Following a jury trial in the United States District Court for the Southern District of New York, Sergey Aleynikov was convicted of stealing and transferring proprietary computer source code used in his former employer’s high-frequency trading system, in violation of the Economic Espionage Act of 1996 (“EEA”), 18 U.S.C. § 1832, and the National Stolen Property Act (“NSPA”), 18 U.S.C. § 2314. On appeal, Aleynikov argued that his conduct did not constitute an offense under either statute because 1) the source code was not a “stolen” “good” within the meaning of the NSPA and 2) the source code was not “related to or included in a product that is produced for or placed in interstate or foreign commerce” within the meaning of the EEA. The United States Court of Appeals for the Second Circuit agreed with Aleynikov and reversed the District Court’s ruling.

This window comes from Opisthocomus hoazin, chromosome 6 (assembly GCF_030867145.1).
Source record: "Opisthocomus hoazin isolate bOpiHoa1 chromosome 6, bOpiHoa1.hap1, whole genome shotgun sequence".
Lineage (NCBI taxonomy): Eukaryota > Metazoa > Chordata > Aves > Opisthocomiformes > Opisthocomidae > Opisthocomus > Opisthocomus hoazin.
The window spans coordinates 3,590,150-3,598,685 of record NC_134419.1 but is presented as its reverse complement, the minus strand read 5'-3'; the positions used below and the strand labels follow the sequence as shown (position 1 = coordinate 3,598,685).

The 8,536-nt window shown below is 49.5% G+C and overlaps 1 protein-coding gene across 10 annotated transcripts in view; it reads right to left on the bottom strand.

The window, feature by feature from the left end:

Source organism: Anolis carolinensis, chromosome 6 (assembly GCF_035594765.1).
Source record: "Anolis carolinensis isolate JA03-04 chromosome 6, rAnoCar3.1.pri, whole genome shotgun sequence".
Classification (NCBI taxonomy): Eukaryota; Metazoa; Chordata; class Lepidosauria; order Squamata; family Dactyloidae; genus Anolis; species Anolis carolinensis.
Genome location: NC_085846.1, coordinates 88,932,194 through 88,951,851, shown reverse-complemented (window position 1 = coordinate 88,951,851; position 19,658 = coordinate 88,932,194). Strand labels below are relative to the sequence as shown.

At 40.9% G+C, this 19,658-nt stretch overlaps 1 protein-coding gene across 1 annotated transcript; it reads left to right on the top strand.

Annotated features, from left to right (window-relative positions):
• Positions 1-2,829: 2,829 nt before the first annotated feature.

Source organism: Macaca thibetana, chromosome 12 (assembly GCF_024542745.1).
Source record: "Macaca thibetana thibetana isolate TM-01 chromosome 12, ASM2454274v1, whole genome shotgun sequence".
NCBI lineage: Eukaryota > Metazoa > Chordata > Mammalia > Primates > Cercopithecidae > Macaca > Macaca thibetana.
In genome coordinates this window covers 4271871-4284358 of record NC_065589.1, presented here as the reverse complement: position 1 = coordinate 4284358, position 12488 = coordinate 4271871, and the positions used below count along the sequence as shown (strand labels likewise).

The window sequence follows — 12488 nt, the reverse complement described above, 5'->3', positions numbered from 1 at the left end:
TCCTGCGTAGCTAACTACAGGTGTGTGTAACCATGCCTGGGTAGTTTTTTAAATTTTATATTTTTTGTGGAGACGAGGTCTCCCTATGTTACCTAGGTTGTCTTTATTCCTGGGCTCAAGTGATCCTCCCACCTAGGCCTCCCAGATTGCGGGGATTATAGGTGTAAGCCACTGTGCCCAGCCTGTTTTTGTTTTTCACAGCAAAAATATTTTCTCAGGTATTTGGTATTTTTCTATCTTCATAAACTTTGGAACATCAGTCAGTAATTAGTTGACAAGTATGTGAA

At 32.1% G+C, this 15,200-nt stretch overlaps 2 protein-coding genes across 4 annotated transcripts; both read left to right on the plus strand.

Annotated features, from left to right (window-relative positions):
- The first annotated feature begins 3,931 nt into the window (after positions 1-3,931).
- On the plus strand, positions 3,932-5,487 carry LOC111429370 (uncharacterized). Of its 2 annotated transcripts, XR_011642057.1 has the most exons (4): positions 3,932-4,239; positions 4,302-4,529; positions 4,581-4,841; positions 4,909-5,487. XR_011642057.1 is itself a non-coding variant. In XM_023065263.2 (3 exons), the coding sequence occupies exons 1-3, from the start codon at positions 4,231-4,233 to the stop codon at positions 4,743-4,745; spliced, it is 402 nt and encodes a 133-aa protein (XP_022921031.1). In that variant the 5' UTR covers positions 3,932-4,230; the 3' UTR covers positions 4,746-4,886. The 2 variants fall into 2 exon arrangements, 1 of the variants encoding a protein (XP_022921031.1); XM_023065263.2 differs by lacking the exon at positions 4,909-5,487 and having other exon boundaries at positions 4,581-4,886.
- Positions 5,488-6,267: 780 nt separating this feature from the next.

Category: Trade Secret
Yesterday, Governor Chris Christie signed into law the New Jersey Trade Secrets Act, A-921/S-2456 providing state law protection against trade secret misappropriation. Prior to enactment, New Jersey was one of only four states (including New York, Massachusetts and Texas) that had not adopted some form of the Uniform Trade Secrets Act.